First things first, despite the title, this post is not intended to be a pixel peeping, full detailed analysis and comparison between film images and digital images. This purely started because I had quite a few similar shots taken on both film and digital, and I was intrigued to see how they compared. Not long after I bought my Leica M6 film camera, I still took my Fuji X-T2 with me on a few trips, mainly as a backup. I took way more photos on film than I did on the Fuji, but in many places I had quite a bit of time, so I chose to take the same photos with both cameras, mainly to satisfy my own curiosity.
These are the cameras and settings I used for the various images:
Camera - Leica M6 and 50mm Summicron lens. Colour images shot on Portra 400, black and white images shot on Ilford HP5 400.
All photos are un-edited, and with the exception of some simple cropping and straightening in some shots, they are as I received them from the lab.
Camera - Fuji X-T2 and XF35mm f/2 lens.
As I shoot RAW, I had a lot more flexibility when it came to editing. My usual workflow in Lightroom is to apply various presets, and then adjust the white balance, contrast etc as appropriate. For all the digital photos in this set, I applied the corresponding VSCO film preset, and then adjusted only the WB and contrast to achieve a similar look to the corresponding film image.
This comparison was never designed to a super accurate test. I didn't ensure I was using the exact same aperture etc for each photo. I simply took the photo using the setting I felt best for each scenario.
I'll share my findings at the end of this post, and also reveal which images are which. For the entire set, either the film or digital images will always be on the right or left, bottom or top throughout.
So........for the portrait comparisons, the film images are on the right, for the landscapes, film are the bottom images.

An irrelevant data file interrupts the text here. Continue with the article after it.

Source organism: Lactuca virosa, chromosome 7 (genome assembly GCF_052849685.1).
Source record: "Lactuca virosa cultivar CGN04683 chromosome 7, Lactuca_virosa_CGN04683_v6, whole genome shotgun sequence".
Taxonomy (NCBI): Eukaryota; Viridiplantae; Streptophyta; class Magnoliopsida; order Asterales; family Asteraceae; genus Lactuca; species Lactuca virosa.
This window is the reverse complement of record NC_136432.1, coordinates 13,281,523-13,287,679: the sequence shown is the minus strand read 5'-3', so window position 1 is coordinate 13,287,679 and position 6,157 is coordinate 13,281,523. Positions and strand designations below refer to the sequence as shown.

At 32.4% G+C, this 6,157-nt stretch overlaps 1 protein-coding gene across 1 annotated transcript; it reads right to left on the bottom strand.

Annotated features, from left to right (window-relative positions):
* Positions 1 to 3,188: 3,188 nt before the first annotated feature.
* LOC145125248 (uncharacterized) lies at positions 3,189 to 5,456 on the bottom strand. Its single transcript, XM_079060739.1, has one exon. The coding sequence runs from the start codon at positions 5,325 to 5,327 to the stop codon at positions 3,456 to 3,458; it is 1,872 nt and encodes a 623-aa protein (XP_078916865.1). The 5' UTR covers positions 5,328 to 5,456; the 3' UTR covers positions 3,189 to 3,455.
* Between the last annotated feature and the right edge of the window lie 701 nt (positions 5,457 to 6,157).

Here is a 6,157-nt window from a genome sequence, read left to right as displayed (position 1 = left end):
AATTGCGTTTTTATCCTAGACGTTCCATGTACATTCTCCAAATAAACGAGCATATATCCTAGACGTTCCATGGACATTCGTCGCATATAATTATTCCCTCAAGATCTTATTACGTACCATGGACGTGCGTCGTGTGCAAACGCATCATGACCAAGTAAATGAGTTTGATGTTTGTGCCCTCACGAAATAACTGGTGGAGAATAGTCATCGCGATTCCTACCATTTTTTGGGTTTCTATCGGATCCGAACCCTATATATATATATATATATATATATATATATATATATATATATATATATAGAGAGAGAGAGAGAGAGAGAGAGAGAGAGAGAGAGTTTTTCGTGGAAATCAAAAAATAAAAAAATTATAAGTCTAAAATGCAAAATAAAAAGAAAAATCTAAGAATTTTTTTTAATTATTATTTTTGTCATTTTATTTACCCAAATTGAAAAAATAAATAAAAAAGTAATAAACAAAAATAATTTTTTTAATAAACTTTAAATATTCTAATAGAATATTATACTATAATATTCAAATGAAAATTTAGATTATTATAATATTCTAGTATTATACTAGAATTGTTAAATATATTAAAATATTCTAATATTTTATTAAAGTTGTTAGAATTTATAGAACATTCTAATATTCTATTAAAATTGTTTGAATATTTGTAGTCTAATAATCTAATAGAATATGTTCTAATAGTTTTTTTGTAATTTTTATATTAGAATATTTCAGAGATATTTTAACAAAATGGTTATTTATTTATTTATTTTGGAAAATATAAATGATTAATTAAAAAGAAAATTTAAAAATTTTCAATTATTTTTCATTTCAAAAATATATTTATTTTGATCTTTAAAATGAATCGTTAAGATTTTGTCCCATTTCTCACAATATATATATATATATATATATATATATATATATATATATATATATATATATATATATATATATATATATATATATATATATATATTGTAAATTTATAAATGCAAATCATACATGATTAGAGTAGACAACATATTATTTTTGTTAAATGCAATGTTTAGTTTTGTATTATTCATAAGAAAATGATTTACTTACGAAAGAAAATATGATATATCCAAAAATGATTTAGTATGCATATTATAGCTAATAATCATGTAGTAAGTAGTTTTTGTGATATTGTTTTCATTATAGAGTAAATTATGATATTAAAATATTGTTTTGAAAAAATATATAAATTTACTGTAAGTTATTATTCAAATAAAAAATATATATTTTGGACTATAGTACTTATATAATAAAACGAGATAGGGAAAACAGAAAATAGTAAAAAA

Overall I think it's pretty easy to tell which images are which, even for someone not familiar with film images. The first thing that struck me when reviewing the images is that the digital images, despite looking sharper, look much 'flatter' and more sterile (I did tend to shoot with much wider apertures with the Leica, hence the difference in sharpness in some of the comparisons). Maybe I needed to bump up the contrast a little more on the digital images too, this might have geven them a bit more of a punchy look. I also find the colours in the film images to be much more pleasing, and generally have much nicer tones. Of course, I could change this in the digital files but fiddling with the various colour channels and saturation etc, but I was really surprised how much more I liked the film images, even after editing the digital files. If I set-up a comparison between the RAW files and the film images, the differences would be even more profound......but I guess that wouldn't really be a fair test.
Another interesting point was that the colours and tones of the film images were pretty much as I remembered them when I took the photo. That is to say, they look more 'real'. I had to edit the digital images, quite a bit in some cases, to look like the film, and therefore match the 'real scene'.
I guess one obvious question, especially considering how similar and comparable many of the images are, is why shoot film? If I can manipulate the digital image to give that film 'look', why bother with film at all? For me, the answer is two fold. I never thought I would say this, but I really do prefer shooting with a film camera. The fact that you only get 36 images (or 12 with my Hasselblad) really does force you to concentrate on the scene, rather than snapping away like crazy, only to keep 10% at most of those images. Film cameras, especially the Leica, are also such a joy to use, and incredibly simple.
The second reason is that no matter how much you edit the digital images, you can never fully re-create that film 'look'. Some of these images are probably not the best subjects to compare, they just happen to be most of the images that I took both on film and digital. Even so, for most of the images posted above, I do prefer the film images. So much so that for a couple of big trips I have coming up, all I'll be taking is the Leica and a bunch of Portra 400 film.
If only film were cheaper to buy and process....... ;-)